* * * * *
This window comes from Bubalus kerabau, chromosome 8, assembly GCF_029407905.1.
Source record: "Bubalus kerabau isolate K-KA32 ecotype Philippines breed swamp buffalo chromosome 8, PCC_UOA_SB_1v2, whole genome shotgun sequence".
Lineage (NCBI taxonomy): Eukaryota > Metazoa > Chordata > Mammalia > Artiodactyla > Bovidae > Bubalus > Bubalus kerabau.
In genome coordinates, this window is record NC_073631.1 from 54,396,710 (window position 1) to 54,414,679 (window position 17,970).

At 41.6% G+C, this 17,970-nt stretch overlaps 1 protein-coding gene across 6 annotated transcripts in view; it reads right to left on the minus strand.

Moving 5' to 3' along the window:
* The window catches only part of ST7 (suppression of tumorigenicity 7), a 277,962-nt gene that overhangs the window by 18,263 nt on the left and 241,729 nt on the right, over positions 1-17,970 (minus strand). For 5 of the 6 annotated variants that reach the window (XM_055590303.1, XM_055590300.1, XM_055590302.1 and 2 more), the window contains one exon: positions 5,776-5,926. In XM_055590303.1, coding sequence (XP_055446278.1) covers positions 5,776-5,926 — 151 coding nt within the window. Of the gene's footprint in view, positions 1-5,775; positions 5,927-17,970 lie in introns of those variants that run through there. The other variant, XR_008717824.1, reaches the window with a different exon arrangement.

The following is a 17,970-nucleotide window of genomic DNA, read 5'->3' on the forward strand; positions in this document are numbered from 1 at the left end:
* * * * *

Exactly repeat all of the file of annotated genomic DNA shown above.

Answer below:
This window comes from Bubalus kerabau, chromosome 8, assembly GCF_029407905.1.
Source record: "Bubalus kerabau isolate K-KA32 ecotype Philippines breed swamp buffalo chromosome 8, PCC_UOA_SB_1v2, whole genome shotgun sequence".
Lineage (NCBI taxonomy): Eukaryota > Metazoa > Chordata > Mammalia > Artiodactyla > Bovidae > Bubalus > Bubalus kerabau.
In genome coordinates, this window is record NC_073631.1 from 54,396,710 (window position 1) to 54,414,679 (window position 17,970).

At 41.6% G+C, this 17,970-nt stretch overlaps 1 protein-coding gene across 6 annotated transcripts in view; it reads right to left on the minus strand.

Moving 5' to 3' along the window:
* The window catches only part of ST7 (suppression of tumorigenicity 7), a 277,962-nt gene that overhangs the window by 18,263 nt on the left and 241,729 nt on the right, over positions 1-17,970 (minus strand). For 5 of the 6 annotated variants that reach the window (XM_055590303.1, XM_055590300.1, XM_055590302.1 and 2 more), the window contains one exon: positions 5,776-5,926. In XM_055590303.1, coding sequence (XP_055446278.1) covers positions 5,776-5,926 — 151 coding nt within the window. Of the gene's footprint in view, positions 1-5,775; positions 5,927-17,970 lie in introns of those variants that run through there. The other variant, XR_008717824.1, reaches the window with a different exon arrangement.

The following is a 17,970-nucleotide window of genomic DNA, read 5'->3' on the forward strand; positions in this document are numbered from 1 at the left end: